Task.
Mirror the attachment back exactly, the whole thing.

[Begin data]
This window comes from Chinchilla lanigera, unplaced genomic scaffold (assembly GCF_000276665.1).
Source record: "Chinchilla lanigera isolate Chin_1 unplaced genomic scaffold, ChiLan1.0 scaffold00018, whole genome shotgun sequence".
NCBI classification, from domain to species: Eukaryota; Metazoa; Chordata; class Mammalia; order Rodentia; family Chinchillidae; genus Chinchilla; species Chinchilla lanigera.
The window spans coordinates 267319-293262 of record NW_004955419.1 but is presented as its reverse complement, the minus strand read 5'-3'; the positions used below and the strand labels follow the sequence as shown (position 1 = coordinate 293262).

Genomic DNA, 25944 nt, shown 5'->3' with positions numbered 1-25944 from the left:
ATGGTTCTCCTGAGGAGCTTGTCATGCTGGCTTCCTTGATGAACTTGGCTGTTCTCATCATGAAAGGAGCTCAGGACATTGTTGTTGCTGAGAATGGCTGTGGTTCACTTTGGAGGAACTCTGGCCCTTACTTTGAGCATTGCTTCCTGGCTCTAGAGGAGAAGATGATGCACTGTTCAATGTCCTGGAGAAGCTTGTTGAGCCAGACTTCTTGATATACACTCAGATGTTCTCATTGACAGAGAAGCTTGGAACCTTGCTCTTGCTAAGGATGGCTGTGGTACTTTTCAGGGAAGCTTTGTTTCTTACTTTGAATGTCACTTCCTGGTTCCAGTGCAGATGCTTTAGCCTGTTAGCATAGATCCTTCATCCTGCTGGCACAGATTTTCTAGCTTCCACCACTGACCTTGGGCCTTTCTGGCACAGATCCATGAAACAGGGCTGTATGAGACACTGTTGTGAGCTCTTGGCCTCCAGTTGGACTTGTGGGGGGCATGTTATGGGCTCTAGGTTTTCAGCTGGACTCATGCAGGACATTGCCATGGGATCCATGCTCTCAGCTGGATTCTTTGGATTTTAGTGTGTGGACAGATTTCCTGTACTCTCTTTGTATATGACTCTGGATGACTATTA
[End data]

This window comes from Chinchilla lanigera, unplaced genomic scaffold (assembly GCF_000276665.1).
Source record: "Chinchilla lanigera isolate Chin_1 unplaced genomic scaffold, ChiLan1.0 scaffold00018, whole genome shotgun sequence".
NCBI classification, from domain to species: Eukaryota; Metazoa; Chordata; class Mammalia; order Rodentia; family Chinchillidae; genus Chinchilla; species Chinchilla lanigera.
The window spans coordinates 267319-293262 of record NW_004955419.1 but is presented as its reverse complement, the minus strand read 5'-3'; the positions used below and the strand labels follow the sequence as shown (position 1 = coordinate 293262).

Genomic DNA, 25944 nt, shown 5'->3' with positions numbered 1-25944 from the left:
ATGGTTCTCCTGAGGAGCTTGTCATGCTGGCTTCCTTGATGAACTTGGCTGTTCTCATCATGAAAGGAGCTCAGGACATTGTTGTTGCTGAGAATGGCTGTGGTTCACTTTGGAGGAACTCTGGCCCTTACTTTGAGCATTGCTTCCTGGCTCTAGAGGAGAAGATGATGCACTGTTCAATGTCCTGGAGAAGCTTGTTGAGCCAGACTTCTTGATATACACTCAGATGTTCTCATTGACAGAGAAGCTTGGAACCTTGCTCTTGCTAAGGATGGCTGTGGTACTTTTCAGGGAAGCTTTGTTTCTTACTTTGAATGTCACTTCCTGGTTCCAGTGCAGATGCTTTAGCCTGTTAGCATAGATCCTTCATCCTGCTGGCACAGATTTTCTAGCTTCCACCACTGACCTTGGGCCTTTCTGGCACAGATCCATGAAACAGGGCTGTATGAGACACTGTTGTGAGCTCTTGGCCTCCAGTTGGACTTGTGGGGGGCATGTTATGGGCTCTAGGTTTTCAGCTGGACTCATGCAGGACATTGCCATGGGATCCATGCTCTCAGCTGGATTCTTTGGATTTTAGTGTGTGGACAGATTTCCTGTACTCTCTTTGTATATGACTCTGGATGACTATTA